Threat of mega fire as blazes merge
Experts are worried that fires burning out of control in two states could come together later this week to form a mega fire with its own weather system.
The bushfires, currently burning on either side of the NSW border with Victoria, have torn across large swathes of land and are showing no signs of slowing down despite cooler conditions and some rain.
As of this morning, there's only about 10km of space that stands between Victoria's Corryong blaze and two others that are burning at Kosciuszko National Park in NSW.
The fires are so intense and so hot that fighting them directly is not an option for firefighters - instead they hope to contain them and save properties in townships on the outskirts of the fire.
Right now the fires are burning separately, but high temperatures are returning later this week and the threat of a mega fire is looming.
"It's very concerning," Victoria's State Response Controller David Bruce said this morning.
"Obviously we have some conditions on Thursday and Friday which will increase the fire danger ratings and, with the potential of these fires joining up, will create some weather conditions that will be very unpredictable and very challenging to fight."
Those conditions include scorching temperatures in the high 30s for Corryong on Thursday and on Friday where more than 150,000 hectares of land has already been scorched.
Emergency Management Commissioner Andrew Crisp said the "potential spike days" mean those in regions already affected by fire or in the path of moving fires need to be vigilant.
"This will be a changing, dynamic situation," he said. "We know that the weather will start to warm up (later this week)."
As bushfire experts do their best to predict the movement of unpredictable fires, authorities are being hampered in their efforts to establish exactly how much land has been affected and whether several different fires have merged.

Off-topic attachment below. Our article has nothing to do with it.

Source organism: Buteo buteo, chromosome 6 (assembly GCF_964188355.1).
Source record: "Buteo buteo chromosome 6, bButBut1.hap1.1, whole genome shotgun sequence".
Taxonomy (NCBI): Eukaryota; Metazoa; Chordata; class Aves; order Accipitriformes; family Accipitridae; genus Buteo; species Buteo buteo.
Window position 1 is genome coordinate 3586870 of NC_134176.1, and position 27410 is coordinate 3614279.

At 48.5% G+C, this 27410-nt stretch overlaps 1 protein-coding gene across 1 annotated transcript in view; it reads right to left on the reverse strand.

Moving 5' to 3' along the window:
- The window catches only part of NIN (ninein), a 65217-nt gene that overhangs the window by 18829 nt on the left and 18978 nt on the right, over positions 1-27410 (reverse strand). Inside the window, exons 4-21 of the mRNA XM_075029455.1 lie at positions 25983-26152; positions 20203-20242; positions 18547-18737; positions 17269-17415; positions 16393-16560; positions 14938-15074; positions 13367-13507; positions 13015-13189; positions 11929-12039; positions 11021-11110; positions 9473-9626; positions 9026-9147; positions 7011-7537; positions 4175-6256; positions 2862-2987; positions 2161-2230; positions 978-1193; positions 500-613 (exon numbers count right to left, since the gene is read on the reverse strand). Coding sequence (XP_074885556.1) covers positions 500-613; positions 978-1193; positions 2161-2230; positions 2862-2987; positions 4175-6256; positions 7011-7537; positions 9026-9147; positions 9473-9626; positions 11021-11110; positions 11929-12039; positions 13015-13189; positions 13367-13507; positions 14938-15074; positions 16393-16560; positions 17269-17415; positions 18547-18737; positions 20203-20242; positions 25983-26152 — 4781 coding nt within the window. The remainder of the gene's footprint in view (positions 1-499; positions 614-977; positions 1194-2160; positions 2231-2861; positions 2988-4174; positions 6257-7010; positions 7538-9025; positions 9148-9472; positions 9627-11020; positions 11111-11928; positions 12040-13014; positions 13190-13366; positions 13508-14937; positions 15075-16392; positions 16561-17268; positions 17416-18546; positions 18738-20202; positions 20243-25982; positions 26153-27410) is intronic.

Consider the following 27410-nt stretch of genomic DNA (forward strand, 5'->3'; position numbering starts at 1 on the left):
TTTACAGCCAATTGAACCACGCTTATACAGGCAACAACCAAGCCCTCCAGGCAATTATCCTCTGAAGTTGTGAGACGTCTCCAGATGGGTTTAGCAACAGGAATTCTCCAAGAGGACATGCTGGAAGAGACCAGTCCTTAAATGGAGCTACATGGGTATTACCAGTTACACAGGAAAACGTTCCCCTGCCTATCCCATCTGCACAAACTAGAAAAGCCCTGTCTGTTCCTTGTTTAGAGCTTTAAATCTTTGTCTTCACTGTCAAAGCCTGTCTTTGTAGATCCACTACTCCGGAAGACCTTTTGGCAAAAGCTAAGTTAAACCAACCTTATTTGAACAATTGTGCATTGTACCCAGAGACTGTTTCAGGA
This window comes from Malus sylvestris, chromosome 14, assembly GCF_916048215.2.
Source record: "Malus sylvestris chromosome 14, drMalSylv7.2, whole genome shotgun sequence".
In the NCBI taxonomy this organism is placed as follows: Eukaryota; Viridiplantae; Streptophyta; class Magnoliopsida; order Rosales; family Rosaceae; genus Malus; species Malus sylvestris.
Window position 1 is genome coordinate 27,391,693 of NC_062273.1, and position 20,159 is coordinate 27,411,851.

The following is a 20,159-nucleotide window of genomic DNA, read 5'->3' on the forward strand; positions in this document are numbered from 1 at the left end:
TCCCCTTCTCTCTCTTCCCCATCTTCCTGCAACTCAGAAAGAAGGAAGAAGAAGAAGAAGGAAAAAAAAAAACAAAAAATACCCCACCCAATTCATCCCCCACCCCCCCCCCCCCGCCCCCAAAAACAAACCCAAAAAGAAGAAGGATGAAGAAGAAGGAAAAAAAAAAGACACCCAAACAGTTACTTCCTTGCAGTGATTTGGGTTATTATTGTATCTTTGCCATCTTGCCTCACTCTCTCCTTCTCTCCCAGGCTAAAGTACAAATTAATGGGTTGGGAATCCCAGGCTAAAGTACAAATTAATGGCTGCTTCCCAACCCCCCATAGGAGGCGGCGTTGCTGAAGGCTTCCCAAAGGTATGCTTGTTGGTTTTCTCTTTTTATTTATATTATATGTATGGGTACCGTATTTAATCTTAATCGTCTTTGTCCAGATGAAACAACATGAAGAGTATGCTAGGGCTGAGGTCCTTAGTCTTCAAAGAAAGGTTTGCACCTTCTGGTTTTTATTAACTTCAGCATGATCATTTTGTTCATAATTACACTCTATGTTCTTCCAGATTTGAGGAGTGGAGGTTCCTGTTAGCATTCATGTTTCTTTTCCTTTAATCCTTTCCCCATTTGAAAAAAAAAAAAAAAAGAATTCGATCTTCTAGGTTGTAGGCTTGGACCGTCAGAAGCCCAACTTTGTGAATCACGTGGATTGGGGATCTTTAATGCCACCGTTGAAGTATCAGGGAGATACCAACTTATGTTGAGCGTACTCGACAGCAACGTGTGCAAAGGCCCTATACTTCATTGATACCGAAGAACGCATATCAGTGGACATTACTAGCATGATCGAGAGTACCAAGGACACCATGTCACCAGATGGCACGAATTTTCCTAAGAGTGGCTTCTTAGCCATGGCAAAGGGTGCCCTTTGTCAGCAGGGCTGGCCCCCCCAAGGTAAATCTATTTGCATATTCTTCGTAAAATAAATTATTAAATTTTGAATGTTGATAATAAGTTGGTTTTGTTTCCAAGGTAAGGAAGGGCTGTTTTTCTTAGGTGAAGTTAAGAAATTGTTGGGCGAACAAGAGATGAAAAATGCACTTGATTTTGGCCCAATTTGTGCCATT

"Unfortunately, one of the challenged with (analysing fires from above) where it's either cloudy or a lot of smoke (is that it) makes it difficult to get a picture," Emergency Management Victoria's state control centre spokesman Luke Hegarty told The Age.
"We're still very actively trying to prevent (a merge between fires at Corryong and Tumbarumba in NSW) from happening but we recognise we didn't have crews on fire line … due to the dangers with that."
What authorities can say with some certainty is that more than a million hectares have burnt statewide in Victoria and of those, more than 800,000 are in the East Gippsland area.
In NSW, there are 136 fires still burning, with more than 69 uncontained, including a massive blaze southwest of Eden on the far south coast, which has torn across more than 140,000 hectares.
As the fires on either side of the NSW and Victoria border threaten to come together, authorities are voicing concerns about difficulties in controlling the movement of people. Or, more specifically, the lack of movement.
Incident Controller Leith McKenzie told reporters she was "very frustrated" that up to half of all residents living between the two blazes had decided to stay where they are.
"They're stubborn and they don't want to move," she said. "They're defending their life and that's what they know."
Seven people have so far been killed in fires in NSW. Another two people died in fires in Victoria and more people are missing.
The Victorian government has announced a dedicated fund to support Victorian bushfires survivors, contributing $2 million.
Australian comedian Celeste Barber helped raise a staggering $30 million by Sunday evening to help NSW firefighters.